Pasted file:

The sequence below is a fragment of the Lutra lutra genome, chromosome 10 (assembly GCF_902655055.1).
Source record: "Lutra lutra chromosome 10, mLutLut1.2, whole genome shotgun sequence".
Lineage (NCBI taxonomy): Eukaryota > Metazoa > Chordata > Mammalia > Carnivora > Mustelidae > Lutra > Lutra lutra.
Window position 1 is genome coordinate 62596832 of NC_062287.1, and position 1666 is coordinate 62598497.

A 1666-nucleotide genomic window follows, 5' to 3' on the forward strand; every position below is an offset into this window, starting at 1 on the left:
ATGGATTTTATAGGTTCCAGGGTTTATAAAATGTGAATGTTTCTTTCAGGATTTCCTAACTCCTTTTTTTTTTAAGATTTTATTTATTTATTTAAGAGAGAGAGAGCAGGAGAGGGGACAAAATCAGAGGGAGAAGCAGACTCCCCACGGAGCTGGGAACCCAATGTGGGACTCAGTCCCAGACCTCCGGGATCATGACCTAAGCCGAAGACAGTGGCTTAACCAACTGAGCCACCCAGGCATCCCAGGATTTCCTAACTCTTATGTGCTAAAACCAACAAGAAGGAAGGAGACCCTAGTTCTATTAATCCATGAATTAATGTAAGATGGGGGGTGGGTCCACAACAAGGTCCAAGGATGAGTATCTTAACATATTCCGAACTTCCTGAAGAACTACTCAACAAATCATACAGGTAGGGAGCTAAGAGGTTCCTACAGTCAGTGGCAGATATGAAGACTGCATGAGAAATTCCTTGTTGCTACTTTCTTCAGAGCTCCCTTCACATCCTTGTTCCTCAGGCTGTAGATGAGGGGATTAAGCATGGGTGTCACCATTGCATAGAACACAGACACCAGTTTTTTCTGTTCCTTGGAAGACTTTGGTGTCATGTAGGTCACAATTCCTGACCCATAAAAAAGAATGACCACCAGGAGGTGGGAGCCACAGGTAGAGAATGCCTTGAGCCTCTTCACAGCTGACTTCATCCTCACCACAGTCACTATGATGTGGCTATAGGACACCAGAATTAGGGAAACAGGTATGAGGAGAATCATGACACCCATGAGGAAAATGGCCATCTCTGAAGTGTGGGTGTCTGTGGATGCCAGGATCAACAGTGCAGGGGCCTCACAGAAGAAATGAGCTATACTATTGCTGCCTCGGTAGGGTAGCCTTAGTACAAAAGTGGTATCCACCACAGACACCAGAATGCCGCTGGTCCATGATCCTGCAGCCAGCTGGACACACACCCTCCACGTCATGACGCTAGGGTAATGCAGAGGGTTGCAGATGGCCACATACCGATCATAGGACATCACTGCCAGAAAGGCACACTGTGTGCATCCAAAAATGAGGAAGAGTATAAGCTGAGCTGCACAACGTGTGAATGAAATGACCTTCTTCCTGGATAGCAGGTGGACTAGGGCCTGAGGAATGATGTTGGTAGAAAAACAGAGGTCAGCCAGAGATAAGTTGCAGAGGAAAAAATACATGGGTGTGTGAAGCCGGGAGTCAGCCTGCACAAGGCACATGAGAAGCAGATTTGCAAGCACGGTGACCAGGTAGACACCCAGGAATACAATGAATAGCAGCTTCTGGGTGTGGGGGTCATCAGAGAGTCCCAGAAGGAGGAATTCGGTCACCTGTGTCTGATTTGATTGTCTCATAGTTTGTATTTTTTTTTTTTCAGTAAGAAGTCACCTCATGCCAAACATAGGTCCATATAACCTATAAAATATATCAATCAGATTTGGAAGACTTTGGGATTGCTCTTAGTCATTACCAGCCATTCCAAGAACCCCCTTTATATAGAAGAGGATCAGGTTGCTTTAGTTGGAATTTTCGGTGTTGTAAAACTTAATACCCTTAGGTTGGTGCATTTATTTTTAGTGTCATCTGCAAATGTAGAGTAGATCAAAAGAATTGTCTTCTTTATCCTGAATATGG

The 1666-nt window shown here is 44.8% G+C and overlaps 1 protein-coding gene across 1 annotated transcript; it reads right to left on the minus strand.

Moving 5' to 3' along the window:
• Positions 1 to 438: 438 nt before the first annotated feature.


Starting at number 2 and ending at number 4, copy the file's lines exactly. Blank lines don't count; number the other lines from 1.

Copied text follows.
Source record: "Lutra lutra chromosome 10, mLutLut1.2, whole genome shotgun sequence".
Lineage (NCBI taxonomy): Eukaryota > Metazoa > Chordata > Mammalia > Carnivora > Mustelidae > Lutra > Lutra lutra.
Window position 1 is genome coordinate 62596832 of NC_062287.1, and position 1666 is coordinate 62598497.